combat writing badge C O M B A T
the Literary Expression of Battlefield Touchstones
ISSN 1542-1546 Volume 01 Number 04 Fall ©Oct 2003

When All the Myths are Dead

Myths and stereotypes may not be deliberately obstructive, but they definitely obscure things. What happens in misdirection is that the important things are missed, or some unimportant things preoccupy our attention; and the lapse is only recognized when it's too late. Most of the disinformation promulgated about the Second Indochina War would've been quashed by strategic censorship, except for the contradictory political motives of the contending war-lords. War-zone myths were enhanced by stateside stereotypes to exacerbate the political environment, which intensified the irrationality of combat, and tacitly condoned privileged cowardice. From desertions and addictions to racism and insubordinate 'fraggings', the unsanctioned conflict without viable objectives slowly disintegrated an arrogant populace, who're irresponsibly inhabiting an uncooperative nation. Among the deceptive omissions is an accurate portrayal of the soldiery, of known characteristic effects of close-combat, of effective ratios between combat and support personnel. No one bothered to explain to the "silent majority" that intelligence and logistics have won more battles than heroism. No one bothered to condemn the dastardly traitors, or rescind their abused privileges. No one bothered to refute the propaganda with facts, or debate the allegations with authentic witnesses. No one has memorialized the enemy atrocities at Hue (murders: 1968), at DakSon (flamethrowers: 1967), or at CaiLay District School (mortars: 1974) so as to counteract the massacre at MyLai (murders: 1968). It's easier to believe that ancient transgressions by the Chins or Mongols against the Viets, or by the Viets against the Champas or Khmers, endorse the plethora of contemporary feuds. It's easier to believe that distant injustices visited on foreign peoples must have been deserved. It's much easier to believe that the fall of Saigon typified an immoral collapse, than that it represented another Dunkirk katabasis. It's so much easier to believe that any form of peace is preferable to continued strife. Words are impotent and ideas are transparent to a man who's endured the lies and fought the illusions. If the combatant is fortunate, he will survive with some idea of respect, which will enable him to function, or with some concept of honor, which will permit his accommodation to the mythical world that dispatched him into unreality. Without loss of integrity, he must somehow offset all the accumulated hate and intolerable pain, because everything else has been sacrificed to the necessities of unimpeachable confrontation. The only reason to stop fighting is because all the myths are dead, and only essentials remain.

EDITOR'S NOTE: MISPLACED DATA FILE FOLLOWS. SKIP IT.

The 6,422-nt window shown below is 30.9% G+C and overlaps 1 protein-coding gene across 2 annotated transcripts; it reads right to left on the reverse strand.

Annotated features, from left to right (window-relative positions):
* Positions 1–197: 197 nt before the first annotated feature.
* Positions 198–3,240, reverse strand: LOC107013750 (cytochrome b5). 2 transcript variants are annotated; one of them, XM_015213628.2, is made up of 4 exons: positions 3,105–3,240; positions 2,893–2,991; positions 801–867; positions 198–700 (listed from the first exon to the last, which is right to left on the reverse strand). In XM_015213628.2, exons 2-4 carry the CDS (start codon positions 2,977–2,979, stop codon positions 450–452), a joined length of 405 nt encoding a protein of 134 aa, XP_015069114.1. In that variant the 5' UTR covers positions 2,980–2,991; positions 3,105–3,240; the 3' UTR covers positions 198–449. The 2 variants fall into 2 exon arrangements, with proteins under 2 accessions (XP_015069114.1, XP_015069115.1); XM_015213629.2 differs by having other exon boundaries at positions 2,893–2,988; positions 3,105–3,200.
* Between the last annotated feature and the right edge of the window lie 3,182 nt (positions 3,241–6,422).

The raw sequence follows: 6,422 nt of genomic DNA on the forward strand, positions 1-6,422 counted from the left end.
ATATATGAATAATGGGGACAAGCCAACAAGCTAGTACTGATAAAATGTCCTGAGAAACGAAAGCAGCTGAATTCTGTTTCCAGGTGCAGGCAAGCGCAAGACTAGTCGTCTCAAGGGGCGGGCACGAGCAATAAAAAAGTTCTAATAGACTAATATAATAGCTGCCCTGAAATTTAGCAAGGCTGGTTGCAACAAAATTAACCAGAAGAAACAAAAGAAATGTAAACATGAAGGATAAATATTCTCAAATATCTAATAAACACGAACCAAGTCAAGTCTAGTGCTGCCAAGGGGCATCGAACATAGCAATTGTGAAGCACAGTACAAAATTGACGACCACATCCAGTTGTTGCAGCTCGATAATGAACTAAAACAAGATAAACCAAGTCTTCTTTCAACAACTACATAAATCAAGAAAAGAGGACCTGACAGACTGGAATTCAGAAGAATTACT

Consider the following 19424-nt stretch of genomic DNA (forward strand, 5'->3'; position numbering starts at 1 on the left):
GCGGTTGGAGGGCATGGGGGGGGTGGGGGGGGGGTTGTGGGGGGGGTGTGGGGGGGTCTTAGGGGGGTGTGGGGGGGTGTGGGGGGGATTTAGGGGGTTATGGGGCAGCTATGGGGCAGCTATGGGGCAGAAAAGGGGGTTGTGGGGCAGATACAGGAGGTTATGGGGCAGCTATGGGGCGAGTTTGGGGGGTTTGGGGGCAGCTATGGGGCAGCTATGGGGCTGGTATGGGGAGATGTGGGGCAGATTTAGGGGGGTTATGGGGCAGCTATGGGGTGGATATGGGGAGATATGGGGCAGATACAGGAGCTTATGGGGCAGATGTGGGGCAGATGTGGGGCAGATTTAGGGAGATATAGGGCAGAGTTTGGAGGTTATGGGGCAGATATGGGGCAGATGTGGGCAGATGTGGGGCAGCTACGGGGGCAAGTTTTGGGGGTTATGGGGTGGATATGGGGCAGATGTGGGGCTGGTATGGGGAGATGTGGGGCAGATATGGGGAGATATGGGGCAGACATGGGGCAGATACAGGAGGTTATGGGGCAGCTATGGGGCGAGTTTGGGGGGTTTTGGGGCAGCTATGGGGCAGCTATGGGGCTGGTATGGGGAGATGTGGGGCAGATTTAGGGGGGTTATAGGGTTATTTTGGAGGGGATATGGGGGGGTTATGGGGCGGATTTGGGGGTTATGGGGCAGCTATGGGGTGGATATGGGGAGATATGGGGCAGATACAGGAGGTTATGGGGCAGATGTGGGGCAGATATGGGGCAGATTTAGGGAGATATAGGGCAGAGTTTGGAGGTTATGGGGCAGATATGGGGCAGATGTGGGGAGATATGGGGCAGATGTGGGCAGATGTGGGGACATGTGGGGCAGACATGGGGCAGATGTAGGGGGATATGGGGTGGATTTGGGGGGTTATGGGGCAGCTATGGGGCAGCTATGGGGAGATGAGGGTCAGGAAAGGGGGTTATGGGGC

by Pan Perdu
... who is a former soldier and VA counselor; this work has been excerpted from Fragmentations, a book in progress.